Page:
On the other hand, the music of the Baroque is characterized by the pursuit of expressiveness, embodied in a systematization of the different human affections, that will interact with different scales and instruments, and which shall be known as Theory of affections. This theory arose from vocal music, although he then went on to also apply to instrumental music as a way to convey to the public a few specific feelings.
The Baroque marks the first stage of the independence of instrumental music on the vowel. If until this moment the music could be sung or touched indistinctly, from baroque began to compose music for instruments, and to specify the family and even the specific number of performers, so the contrast between large groups and small groups is clear. It is also the period in which start out most of the genres that have come down to us. In addition to the instrumental genres (among which include sonata, concert and the suite), opera and the oratorio become regular shows throughout the seventeenth century due, on the one hand, to the taste of royalty, the aristocracy and the ecclesiastical establishment by the spectacle and, on the other hand, the growing importance of the public attending the representations of both genders.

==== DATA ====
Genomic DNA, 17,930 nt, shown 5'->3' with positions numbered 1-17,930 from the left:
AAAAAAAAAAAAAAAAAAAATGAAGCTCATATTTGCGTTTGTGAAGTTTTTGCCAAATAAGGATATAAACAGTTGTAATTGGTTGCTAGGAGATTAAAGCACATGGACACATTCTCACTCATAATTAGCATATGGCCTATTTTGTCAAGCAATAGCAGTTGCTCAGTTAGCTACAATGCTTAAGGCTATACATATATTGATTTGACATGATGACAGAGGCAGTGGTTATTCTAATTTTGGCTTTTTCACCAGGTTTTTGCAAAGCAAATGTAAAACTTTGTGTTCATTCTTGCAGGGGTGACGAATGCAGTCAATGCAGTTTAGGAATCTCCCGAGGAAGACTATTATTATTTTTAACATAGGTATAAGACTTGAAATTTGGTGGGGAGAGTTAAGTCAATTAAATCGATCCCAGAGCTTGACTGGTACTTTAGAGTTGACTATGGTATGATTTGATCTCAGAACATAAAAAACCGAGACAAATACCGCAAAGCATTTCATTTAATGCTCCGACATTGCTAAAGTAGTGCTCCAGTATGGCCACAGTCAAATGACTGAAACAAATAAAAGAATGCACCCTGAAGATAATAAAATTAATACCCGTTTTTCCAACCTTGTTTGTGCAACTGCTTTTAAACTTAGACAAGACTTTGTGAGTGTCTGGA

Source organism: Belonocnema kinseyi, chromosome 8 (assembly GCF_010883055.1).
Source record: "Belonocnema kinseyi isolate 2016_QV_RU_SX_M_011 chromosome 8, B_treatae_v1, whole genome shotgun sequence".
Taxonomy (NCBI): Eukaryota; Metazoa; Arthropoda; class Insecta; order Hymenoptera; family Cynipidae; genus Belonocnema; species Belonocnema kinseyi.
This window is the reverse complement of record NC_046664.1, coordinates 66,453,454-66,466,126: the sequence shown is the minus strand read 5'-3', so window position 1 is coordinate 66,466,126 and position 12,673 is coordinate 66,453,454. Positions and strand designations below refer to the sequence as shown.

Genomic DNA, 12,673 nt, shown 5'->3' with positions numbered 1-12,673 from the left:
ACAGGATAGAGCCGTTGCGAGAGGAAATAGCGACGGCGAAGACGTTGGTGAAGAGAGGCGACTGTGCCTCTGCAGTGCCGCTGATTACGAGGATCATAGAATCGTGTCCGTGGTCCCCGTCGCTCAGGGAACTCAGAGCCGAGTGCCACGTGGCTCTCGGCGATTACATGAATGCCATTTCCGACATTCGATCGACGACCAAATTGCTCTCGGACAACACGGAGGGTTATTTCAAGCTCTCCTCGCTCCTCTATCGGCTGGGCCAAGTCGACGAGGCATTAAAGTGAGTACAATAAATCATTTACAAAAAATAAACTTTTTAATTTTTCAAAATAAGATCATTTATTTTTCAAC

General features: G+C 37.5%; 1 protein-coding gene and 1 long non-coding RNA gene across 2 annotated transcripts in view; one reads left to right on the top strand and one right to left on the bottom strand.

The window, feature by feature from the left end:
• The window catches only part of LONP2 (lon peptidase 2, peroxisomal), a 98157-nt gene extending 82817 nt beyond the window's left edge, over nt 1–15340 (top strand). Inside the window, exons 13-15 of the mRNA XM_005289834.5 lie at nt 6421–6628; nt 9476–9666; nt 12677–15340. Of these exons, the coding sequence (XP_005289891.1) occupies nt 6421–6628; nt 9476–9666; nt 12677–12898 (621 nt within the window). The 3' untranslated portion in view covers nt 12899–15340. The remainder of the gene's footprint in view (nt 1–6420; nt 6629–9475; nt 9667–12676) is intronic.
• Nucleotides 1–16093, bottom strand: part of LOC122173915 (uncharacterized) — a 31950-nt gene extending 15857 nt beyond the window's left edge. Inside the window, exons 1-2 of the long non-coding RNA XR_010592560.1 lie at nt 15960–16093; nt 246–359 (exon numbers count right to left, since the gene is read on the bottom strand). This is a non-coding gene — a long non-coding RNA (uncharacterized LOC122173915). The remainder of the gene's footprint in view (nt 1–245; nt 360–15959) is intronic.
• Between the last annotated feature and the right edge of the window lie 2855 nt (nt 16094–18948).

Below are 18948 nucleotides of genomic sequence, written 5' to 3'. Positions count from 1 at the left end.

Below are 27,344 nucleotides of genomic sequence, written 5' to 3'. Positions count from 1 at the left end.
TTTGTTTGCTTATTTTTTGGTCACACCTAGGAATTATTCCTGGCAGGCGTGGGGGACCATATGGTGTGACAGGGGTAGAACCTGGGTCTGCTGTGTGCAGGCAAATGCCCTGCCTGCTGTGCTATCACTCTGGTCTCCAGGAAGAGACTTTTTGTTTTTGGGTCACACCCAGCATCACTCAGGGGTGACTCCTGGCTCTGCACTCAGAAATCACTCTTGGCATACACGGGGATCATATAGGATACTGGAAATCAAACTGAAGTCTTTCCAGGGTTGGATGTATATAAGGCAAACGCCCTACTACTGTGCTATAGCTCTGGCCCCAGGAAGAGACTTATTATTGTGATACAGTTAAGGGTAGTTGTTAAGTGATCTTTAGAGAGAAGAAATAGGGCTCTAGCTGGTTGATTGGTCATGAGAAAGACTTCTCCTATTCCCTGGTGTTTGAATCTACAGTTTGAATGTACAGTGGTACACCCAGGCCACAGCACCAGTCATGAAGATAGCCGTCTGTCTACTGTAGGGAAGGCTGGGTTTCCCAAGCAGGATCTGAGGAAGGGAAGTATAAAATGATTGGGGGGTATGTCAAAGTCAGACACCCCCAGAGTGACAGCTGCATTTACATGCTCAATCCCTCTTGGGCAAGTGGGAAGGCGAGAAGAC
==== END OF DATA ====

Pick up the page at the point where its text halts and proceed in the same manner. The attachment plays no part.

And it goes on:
Usually allowed three stages in the development of the musical Baroque: early Baroque, half or full Baroque and late-Baroque, which only can be dated approximately. The Baroque early (1580-1630) originated in Italy in the last years of the 16th century as a result of an evolution in the music of the Renaissance. New style gelled toward 1600 thanks to the work of composers such as Claudio Monteverdi or Giulio Caccini, whose work Le Nuove Musiche (The new music) has a revealing title of desire based on new approaches. In the implementation of this new style was instrumental in the development of the printing press, which allowed a greater and better dissemination of the work of these authors. The triumph of the new style did not mean the disappearance of the previous style: the stile antico or alla palestrina style of Renaissance lived with the stile nuovo which Monteverdi, referring to his own work, he called seconda pratica (second way) to distinguish it from the prima pratica or first way he had learned from his teachers and which had begun its work.